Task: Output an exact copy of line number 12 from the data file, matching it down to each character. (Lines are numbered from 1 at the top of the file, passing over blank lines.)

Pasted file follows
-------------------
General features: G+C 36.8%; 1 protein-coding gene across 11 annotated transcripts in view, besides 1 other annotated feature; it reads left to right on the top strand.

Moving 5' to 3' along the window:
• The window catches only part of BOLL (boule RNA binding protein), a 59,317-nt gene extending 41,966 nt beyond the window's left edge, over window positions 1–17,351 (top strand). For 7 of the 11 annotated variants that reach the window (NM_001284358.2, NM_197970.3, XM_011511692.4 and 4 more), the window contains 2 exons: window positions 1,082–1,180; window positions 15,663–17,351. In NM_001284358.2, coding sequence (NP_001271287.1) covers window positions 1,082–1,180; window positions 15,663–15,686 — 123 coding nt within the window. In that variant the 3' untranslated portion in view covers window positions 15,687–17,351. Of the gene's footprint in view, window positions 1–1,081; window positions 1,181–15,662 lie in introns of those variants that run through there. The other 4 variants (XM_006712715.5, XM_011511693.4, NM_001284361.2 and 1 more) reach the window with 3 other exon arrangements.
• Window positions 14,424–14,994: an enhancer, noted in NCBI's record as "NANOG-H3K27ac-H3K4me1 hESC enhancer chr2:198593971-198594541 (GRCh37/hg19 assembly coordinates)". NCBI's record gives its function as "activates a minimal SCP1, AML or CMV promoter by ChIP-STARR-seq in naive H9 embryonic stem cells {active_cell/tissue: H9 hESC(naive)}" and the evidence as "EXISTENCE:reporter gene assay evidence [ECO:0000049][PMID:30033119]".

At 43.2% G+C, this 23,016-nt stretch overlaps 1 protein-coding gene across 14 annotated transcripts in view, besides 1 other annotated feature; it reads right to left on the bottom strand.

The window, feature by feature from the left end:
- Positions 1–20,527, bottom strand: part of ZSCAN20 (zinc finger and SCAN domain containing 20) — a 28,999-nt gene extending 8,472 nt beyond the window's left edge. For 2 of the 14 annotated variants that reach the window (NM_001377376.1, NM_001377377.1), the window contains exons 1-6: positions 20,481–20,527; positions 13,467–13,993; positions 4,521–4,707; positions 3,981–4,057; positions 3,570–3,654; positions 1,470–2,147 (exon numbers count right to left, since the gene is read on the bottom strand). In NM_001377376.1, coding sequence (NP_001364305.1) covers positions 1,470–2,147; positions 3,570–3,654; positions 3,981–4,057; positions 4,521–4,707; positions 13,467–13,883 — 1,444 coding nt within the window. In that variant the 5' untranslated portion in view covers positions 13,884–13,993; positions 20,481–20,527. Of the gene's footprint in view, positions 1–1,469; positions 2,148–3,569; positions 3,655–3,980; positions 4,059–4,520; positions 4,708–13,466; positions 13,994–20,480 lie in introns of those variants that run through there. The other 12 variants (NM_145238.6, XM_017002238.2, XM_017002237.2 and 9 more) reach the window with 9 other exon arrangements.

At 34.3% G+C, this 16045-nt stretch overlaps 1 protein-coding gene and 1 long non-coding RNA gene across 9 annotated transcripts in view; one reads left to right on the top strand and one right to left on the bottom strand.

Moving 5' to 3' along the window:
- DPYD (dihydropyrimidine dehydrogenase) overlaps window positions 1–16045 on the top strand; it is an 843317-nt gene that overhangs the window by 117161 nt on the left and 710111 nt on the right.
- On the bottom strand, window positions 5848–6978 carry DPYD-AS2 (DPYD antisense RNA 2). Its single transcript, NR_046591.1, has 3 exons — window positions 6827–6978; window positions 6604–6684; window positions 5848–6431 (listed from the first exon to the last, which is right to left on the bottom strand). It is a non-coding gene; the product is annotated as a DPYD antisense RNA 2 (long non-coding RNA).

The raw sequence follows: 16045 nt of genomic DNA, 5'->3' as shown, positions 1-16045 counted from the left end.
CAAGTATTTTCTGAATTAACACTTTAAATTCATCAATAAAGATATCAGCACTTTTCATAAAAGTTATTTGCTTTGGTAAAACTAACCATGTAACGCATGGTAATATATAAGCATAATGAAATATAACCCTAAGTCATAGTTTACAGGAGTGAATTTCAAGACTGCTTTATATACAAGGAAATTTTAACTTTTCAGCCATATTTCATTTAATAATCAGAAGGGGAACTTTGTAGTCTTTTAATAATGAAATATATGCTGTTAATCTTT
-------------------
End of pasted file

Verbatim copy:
The raw sequence follows: 16045 nt of genomic DNA, 5'->3' as shown, positions 1-16045 counted from the left end.